15-12 Dressings and Bandages

15-12 Dressings and Bandages - Dressings and Bandages...

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Unformatted text preview: Dressings and Bandages Dressings Dressings Dressings Dressings Sterile covering placed over wound or Sterile injured part injured Used to control bleeding, absorb blood Used and secretions, prevent infection and ease pain pain Dressings are held in place with tape or a Dressings bandage bandage Dressings Dressings Types of materials – Gauze pads in a variety of sizes – Compresses with thick absorbent material – Avoid fluff cotton because loose cotton fibers Avoid may contaminate the wound may – Handkerchief or pillowcase may be used in Handkerchief emergency emergency Bandages Bandages Bandages Materials used to hold dressings in place, Materials to secure splints and to support and protect body parts protect Apply snugly enough to control bleeding Apply and prevent movement of dressing, but not so tightly that they interfere with circulation circulation Bandages Bandages Types of materials – Roller gauze bandages Come in variety of widths Common ones are 1-, 2-, and 3-inch widths Used to hold dressings in place on almost any part Used of the body of Bandages Bandages – Triangular bandages Used to secure dressings on head/scalp or as a Used sling sling At times used as covering for large body part such At as hand, foot or shoulder as – Elastic bandages Readily conform or mold to injured part Can be hazardous if applied too tightly or stretched Can during application because they can cut off or constrict circulation constrict Used to provide support or stimulate circulation Applying Dressings Applying Applying dressings Obtain correct size: should be large Obtain enough to extend at least 1 inch beyond edges of wound edges Prevent infection by avoiding Prevent contamination of dressing contamination Open package taking care not to touch or Open handle sterile dressing with your fingers handle Applying Dressings Applying Pick up dressing with pinching action so Pick you handle only one side or outside of dressing dressing Place dressing on wound with untouched Place side against wound side Secure dressing in place with tape or Secure bandage wrap bandage Methods of Wrapping Bandages Methods Methods of wrapping bandages Several methods are used Method used depends on body part Method involved involved Methods of Wrapping Bandages Methods Circular bandage – Frequently used to hold dressings on body Frequently parts such as arms, legs, chest or abdomen parts – Triangular bandage folded down to form strip Triangular of bandage or cravat of – Strips of cloth or gauze bandage can also be Strips used used – Example – pressure bandage Methods of Wrapping Bandages Methods Spiral wrap bandage – Used to hold dressings in place on arm or leg or used Used to provide support to a limb to – Spiral wrap is started at bottom of limb and moves up Spiral in direction of blood flow to the heart in – Spiral motion is used to encircle the limb and the Spiral bandage is overlapped about one-half its width on each turn each – At top of limb or stopping point, end with one or two At circular wraps around limb circular – Secure end with tape, pins or clips Methods of Wrapping Bandages Methods Figure eight wrap – Used to hold bandages or provide support to Used joints such as ankle or wrist joints – Elastic bandage is used if support is provided – Anchor bandage on instep of foot – Make one or two circular turns around instep Make of foot of Methods of Wrapping Bandages Methods – Form a figure eight Carry bandage up over foot in diagonal direction Wrap bandage around back of ankle Come down over top of the foot Circle under the instep – Repeat figure eight pattern while moving downward Repeat and backward toward heel with each successive turn and – Overlap previous turn by one-half to two-thirds width Overlap of bandage of – End by circling ankle with one or two circular turns – Secure in place with tape, clips or pins Methods of Wrapping Bandages Methods Recurrent wrap to finger – Used to hold dressing or splint on finger – Fold bandage backward and forward over finger three Fold to four times to form a recurrent wrap to – Start at bottom of finger and use spiral wrap up and Start down the finger to hold recurrent wraps in position down – Use a figure eight around the wrist to hold bandage in Use place place – End with one or two circular wraps around the wrist – Tie, tape or pin bandage at the wrist Checkpoints for Circulation Checkpoints Checkpoints for circulation Important to check circulation after bandage Important applied to make sure bandage is not too tight applied Signs of poor or impaired circulation – – – – – Swelling or edema Pale or cyanotic color Coldness to touch Numbness or tingling Poor or slow return to pink color after nailbeds are Poor blanched blanched Loosen bandages immediately if any signs of Loosen impaired circulation are noted impaired ...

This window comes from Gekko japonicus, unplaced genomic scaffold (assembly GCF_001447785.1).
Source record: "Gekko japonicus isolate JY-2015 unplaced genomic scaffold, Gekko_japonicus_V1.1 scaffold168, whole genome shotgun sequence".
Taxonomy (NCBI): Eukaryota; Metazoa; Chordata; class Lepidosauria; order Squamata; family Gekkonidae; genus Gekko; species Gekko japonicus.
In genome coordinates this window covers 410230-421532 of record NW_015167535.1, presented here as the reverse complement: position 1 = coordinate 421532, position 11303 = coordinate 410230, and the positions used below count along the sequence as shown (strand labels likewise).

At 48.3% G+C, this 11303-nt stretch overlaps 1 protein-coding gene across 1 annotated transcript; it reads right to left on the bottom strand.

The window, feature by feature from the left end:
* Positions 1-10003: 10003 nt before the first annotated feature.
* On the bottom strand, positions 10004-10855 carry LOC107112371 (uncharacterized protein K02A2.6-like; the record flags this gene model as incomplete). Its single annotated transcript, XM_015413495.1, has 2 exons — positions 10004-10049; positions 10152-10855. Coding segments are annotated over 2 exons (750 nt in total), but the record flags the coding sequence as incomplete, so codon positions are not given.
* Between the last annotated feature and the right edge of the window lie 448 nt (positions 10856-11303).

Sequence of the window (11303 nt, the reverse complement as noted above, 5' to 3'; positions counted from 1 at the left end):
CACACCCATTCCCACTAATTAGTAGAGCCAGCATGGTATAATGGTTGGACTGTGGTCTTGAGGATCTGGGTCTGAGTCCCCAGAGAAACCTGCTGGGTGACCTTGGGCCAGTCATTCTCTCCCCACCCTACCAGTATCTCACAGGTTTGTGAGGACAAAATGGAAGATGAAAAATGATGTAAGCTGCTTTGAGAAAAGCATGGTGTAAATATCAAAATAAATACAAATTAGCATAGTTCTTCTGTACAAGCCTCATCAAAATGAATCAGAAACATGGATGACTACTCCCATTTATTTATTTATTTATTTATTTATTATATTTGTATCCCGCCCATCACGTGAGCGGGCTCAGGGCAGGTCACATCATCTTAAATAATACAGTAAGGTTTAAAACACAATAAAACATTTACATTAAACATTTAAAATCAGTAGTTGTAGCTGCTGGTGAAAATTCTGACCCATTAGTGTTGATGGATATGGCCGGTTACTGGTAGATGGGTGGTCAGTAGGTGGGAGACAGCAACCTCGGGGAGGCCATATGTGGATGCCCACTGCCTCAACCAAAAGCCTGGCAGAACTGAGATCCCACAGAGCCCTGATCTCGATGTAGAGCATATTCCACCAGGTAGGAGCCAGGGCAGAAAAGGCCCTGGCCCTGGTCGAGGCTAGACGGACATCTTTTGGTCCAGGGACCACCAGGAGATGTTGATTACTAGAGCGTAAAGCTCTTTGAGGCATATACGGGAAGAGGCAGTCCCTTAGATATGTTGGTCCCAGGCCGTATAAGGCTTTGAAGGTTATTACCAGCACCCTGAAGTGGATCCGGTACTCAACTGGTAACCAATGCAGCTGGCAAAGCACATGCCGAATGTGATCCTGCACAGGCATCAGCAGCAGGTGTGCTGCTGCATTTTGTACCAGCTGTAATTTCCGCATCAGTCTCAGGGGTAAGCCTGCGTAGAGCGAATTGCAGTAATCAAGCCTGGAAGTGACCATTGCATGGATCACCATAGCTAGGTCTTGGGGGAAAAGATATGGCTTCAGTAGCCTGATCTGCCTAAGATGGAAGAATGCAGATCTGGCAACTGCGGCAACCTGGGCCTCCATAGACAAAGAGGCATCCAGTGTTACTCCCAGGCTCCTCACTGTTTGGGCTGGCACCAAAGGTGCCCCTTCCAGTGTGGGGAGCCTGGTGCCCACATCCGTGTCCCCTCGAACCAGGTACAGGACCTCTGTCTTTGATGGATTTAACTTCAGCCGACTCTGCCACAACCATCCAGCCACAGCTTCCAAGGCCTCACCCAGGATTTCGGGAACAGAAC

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This note was uploaded on 01/12/2012 for the course CNA 1 taught by Professor Teresabriggs during the Spring '12 term at NorthWest Arkansas Community College.

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